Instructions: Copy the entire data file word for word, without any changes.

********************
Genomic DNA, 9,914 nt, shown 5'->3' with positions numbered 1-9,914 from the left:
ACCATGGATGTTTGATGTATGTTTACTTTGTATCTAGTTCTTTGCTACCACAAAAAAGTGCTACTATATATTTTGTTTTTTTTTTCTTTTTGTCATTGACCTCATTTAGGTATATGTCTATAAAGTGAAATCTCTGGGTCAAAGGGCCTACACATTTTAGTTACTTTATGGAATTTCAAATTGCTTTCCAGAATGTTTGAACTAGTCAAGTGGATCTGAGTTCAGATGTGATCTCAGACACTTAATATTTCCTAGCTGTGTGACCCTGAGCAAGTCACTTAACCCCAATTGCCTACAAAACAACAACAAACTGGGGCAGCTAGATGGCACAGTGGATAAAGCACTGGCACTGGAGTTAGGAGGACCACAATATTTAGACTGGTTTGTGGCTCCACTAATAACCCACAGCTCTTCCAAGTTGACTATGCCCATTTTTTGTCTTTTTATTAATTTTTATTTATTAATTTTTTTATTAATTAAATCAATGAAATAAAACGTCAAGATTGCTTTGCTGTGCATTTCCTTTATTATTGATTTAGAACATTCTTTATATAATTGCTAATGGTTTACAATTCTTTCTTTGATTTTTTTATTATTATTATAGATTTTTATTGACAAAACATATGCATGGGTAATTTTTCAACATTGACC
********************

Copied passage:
Genomic DNA, 9,914 nt, shown 5'->3' with positions numbered 1-9,914 from the left:
ACCATGGATGTTTGATGTATGTTTACTTTGTATCTAGTTCTTTGCTACCACAAAAAAGTGCTACTATATATTTTGTTTTTTTTTTCTTTTTGTCATTGACCTCATTTAGGTATATGTCTATAAAGTGAAATCTCTGGGTCAAAGGGCCTACACATTTTAGTTACTTTATGGAATTTCAAATTGCTTTCCAGAATGTTTGAACTAGTCAAGTGGATCTGAGTTCAGATGTGATCTCAGACACTTAATATTTCCTAGCTGTGTGACCCTGAGCAAGTCACTTAACCCCAATTGCCTACAAAACAACAACAAACTGGGGCAGCTAGATGGCACAGTGGATAAAGCACTGGCACTGGAGTTAGGAGGACCACAATATTTAGACTGGTTTGTGGCTCCACTAATAACCCACAGCTCTTCCAAGTTGACTATGCCCATTTTTTGTCTTTTTATTAATTTTTATTTATTAATTTTTTTATTAATTAAATCAATGAAATAAAACGTCAAGATTGCTTTGCTGTGCATTTCCTTTATTATTGATTTAGAACATTCTTTATATAATTGCTAATGGTTTACAATTCTTTCTTTGATTTTTTTATTATTATTATAGATTTTTATTGACAAAACATATGCATGGGTAATTTTTCAACATTGACC